Springwood High School logo

Springwood High School

Springwood High School

A School for All

Telephone02 4751 2111


How not to plagiarise

Be aware of what constitutes plagiarism

Plagiarism is using the words or ideas of others and presenting them as your own. Many students plagiarise unintentionally. Unintentional plagiarism can result from not knowing how to acknowledge or incorporate sources of information, or from careless note-taking or 'cutting and pasting' of electronic sources

Plan your work

Plan ahead and begin writing your assignments well before they are due. Leaving work until the last minute doesn't give you enough time to read, digest, form your own ideas and write information in your own words. When students rush to meet a tight deadline, they are more likely to plagiarise unintentionally or succumb to the temptation to 'cut and paste' information directly from electronic resources.

Learn how to acknowledge your sources of information

The Golden Rule: Make sure your assignments are referenced correctly.

Referencing allows you to acknowledge the contribution of other writers in your work. Whenever you use words, ideas or information from other sources in your assignments, you must cite and reference those sources.

See APA or Harvard Referencing guides

Acknowledge ALL your sources

Academic books are not the only sources that require acknowledgement. ANY words, ideas or information taken from ANY source requires a reference.

What kind of information should I reference?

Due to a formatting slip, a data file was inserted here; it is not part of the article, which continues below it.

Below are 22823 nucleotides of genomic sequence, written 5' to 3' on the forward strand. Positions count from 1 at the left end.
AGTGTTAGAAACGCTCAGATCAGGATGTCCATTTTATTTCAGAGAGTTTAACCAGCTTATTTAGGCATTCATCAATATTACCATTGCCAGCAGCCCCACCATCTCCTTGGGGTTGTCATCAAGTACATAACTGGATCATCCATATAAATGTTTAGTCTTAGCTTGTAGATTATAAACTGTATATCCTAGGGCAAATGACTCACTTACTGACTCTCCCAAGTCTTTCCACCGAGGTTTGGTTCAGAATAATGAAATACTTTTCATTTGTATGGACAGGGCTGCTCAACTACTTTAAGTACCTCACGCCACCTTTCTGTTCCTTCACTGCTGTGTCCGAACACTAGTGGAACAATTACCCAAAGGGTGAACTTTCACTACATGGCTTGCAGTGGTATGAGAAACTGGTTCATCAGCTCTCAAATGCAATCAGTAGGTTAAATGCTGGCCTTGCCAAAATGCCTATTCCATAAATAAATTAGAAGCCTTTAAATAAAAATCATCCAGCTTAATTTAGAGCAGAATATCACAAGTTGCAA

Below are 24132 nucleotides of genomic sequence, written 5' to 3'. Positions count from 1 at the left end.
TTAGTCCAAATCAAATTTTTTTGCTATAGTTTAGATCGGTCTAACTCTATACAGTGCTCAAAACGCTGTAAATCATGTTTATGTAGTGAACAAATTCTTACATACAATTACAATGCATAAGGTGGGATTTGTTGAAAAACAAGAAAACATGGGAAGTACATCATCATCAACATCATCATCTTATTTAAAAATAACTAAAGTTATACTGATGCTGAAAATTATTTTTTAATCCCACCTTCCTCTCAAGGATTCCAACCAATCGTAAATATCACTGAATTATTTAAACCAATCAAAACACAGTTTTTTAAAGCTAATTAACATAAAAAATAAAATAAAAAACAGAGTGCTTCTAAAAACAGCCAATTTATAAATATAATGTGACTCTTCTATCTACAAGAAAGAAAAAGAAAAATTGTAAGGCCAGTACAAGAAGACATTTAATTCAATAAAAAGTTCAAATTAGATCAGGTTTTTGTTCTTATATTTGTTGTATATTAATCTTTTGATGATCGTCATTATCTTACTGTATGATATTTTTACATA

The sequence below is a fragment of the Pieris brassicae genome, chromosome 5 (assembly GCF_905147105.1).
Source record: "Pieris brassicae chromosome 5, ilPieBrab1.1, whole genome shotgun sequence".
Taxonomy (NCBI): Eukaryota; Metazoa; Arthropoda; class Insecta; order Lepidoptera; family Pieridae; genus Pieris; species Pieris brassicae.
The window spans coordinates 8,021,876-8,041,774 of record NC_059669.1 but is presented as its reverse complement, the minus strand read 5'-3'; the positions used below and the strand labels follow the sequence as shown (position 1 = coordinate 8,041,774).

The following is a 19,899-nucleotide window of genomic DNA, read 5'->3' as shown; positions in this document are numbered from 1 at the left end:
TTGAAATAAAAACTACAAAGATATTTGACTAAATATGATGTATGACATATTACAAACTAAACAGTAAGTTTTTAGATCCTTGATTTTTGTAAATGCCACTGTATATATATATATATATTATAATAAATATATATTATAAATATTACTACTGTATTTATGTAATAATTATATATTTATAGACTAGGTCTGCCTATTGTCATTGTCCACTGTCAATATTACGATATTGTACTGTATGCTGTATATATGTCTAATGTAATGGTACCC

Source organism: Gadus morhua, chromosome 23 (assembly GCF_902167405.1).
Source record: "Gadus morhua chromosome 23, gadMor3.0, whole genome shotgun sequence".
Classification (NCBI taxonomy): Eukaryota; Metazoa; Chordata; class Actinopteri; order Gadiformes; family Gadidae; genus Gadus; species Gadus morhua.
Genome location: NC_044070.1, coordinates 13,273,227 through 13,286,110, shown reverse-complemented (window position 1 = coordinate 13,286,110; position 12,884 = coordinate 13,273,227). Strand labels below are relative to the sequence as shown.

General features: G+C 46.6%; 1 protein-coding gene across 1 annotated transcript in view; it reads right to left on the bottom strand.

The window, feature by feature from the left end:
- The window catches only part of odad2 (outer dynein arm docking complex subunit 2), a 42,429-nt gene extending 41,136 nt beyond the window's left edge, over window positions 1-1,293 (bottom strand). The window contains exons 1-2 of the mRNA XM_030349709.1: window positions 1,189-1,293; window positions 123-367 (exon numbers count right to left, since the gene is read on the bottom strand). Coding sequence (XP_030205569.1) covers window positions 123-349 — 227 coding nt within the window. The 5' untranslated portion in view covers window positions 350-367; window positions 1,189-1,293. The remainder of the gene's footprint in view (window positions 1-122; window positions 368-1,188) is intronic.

Reference when you are using words or ideas from:

  • books and journal articles;
  • newspapers and magazines;
  • pamphlets or brochures;
  • films, documentaries, television programs or advertisements;
  • web pages or computer-based resources;
  • letters or emails;
  • personal interviews;
  • Reference when you reprint any diagrams, illustrations, charts or pictures.

No Need to Reference

  • when you are writing your own observations or experiment results (for example, a report on a field trip);
  • when you are writing about your own experiences (for example, a reflective journal);
  • when you are writing your own thoughts, comments or conclusions in an assignment;
  • when you are evaluating or offering your own analysis;
  • when you are using 'common knowledge' (facts that can be found in numerous places and are likely to be known by a lot of people) or folklore;
  • when you are using generally accepted facts or information


Learn how to incorporate the work of others into your own work

In addition to knowing the rules for referencing your sources, and knowing what to reference, you also need to understand how to effectively integrate material in your writing. Knowing how to quote correctly from a source, and how to paraphrase and summarise the words and ideas of others can help you avoid plagiarism.

Writing in your own words: Summarising & Paraphrasing

You can integrate evidence/ source material into your assignments by summarising and paraphrasing. Summaries and paraphrases offer alternatives to using direct quotations.

  • A summary is an overview of a source, condensing it to its most important ideas.